Paolo Sorrentino, noted Italian auteur of such critically acclaimed fare as This Must Be The Place and last year's Youth, like many film directors has turned to the television medium to tell a greater story where he can tell it over 10 hours instead of the pre-requisite two hours you have in film.
Sorrentino, such a stylish and visual director from his earlier films to the more deliberate methodical dramas such as The Great Beauty, certainly lands on his feet in Rome.
It tells the story of a young (by Pope age) American Cardinal, called Lenny Belardo played by intense broodiness by Jude Law who has been recently appointed the new Pope Pious XIII. When we first meet Lenny he is giving his first public homily to St. Peter's Square - in which quickly becomes a satirical swipe at Catholicism and its blindness to the world with its ever changing notions of acceptable decorum and relationships.
Lenny then wakes up from his dream, and we are equally flummoxed; are these the actual beliefs of a young Catholic in modern day society, is Sorrentino speaking on behalf of all Catholics or embracing the laissez-faire mentality of current real Pope Francis, who did not question same-sex marriages for instance.
Lenny is introduced to his new cabinet most notably Cardinal Voiello (Silvio Orlando), an Italian whose true love is Napoli FC, who was overlooked for the top job and is eager to rock the boat. Whilst Voiello wants to control Lenny, our new pope is certainly not forthcoming ignoring his suggestions of cabinet positions and inserting as his special advisor, Sister Mary (Diane Keaton) the woman who took him into the orphanage at a very young age and has mentored him to this moment.
Other questionable characters such as fellow American Cardinal Dussolier (Scott Shepherd), who is alluded to like young flesh by foreign speaking Cardinals and Sofia (Cecile de France), the young head of marketing who embraces Lenny's ideal that his image should not adorn any merchandise and he remain invisible to his public. 'Only Jesus is present, I am nothing' as he states.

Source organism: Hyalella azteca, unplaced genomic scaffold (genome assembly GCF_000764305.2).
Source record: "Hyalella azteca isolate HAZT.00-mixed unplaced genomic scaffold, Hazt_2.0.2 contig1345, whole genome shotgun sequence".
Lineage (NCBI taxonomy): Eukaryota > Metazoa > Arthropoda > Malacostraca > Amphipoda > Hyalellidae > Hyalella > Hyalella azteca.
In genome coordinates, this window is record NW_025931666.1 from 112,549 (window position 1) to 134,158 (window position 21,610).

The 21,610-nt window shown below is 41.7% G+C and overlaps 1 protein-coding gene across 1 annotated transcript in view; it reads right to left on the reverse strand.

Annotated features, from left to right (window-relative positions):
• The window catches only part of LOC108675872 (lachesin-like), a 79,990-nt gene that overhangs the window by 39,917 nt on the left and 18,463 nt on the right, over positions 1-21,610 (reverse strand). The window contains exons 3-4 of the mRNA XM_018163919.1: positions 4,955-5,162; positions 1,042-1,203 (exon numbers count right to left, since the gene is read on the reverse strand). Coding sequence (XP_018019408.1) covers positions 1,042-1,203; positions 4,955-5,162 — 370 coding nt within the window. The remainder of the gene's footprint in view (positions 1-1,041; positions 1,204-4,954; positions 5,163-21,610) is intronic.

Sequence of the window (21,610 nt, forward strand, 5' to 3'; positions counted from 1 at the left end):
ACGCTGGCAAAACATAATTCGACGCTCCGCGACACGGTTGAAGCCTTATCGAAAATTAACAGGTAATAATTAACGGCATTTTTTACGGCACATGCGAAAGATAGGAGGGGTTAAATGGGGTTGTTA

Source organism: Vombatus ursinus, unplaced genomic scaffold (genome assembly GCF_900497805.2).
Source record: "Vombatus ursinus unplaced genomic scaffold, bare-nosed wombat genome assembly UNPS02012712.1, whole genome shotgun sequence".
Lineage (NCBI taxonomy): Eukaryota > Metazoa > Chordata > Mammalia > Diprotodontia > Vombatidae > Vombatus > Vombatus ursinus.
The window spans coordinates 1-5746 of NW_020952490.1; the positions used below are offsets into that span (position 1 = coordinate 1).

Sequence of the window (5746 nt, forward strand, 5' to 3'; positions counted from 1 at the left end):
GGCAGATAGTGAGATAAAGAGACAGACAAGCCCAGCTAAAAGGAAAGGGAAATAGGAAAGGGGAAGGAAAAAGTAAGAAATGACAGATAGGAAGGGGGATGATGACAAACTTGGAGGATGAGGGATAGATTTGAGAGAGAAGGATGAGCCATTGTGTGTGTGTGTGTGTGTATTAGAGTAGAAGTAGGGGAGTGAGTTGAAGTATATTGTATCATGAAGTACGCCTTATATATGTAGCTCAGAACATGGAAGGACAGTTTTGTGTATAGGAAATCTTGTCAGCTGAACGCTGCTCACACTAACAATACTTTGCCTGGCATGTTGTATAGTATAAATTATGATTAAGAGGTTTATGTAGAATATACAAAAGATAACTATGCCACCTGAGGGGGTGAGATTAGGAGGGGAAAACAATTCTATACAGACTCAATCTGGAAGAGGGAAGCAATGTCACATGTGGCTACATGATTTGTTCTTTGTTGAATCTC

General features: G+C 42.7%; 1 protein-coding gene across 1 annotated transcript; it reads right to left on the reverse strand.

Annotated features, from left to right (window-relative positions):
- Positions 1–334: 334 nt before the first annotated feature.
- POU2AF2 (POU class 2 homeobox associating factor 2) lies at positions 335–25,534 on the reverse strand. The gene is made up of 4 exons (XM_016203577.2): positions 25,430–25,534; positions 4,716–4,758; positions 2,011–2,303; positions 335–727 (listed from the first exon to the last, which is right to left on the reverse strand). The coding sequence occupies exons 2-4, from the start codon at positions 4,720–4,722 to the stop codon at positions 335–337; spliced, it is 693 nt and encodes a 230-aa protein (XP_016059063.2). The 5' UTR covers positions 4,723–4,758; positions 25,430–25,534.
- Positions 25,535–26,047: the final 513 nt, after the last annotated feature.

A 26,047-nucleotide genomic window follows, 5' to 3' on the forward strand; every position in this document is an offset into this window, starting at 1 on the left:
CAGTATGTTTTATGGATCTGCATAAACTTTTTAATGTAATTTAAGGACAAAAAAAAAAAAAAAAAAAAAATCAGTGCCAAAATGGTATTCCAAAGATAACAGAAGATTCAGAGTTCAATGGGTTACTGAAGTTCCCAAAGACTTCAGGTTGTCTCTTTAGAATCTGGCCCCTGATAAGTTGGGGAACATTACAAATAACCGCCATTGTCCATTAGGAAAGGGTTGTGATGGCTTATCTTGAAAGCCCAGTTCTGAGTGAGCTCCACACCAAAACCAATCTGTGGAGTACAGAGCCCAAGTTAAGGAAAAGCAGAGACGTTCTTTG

The difference between this being a run of the mill, behind the scenes drama of a world usually closed off to the public is that Sorrentino has tweaked the role of Lenny somewhat into that as a archetypal figurehead of that other Italian institution, the Mafiosa.
Law plays Lenny as a newly appointed head honcho of a criminal organisation; his way or the highway, he smokes openly, flaunting the line between confessional confidentiality by asking a priest to be his mole by telling him what people think of him in passing prompting a changing of positions in his cabinet swiftly and without remorse. You can sense Law had immense fun playing Lenny; with the ability to spin words to his will and a presence to match his movie matinee idol looks.
The cleverness of the premise is that this Pope, as played by Law, can run and run if Sorrentino maintains a hold of this vessel. Law is certainly an individual you want to keep watching and the neat twist on him being in question about his faith and the layers he hides despite apparently being without sin demands our attention.
The Young Pope has enjoyed some decent reviews since launching on Sky Atlantic, but in the newly released box-set on DVD and Blu-ray it warrants a rewatch.
The Young Pope is available on DVD and Blu-ray now from Aim Publicity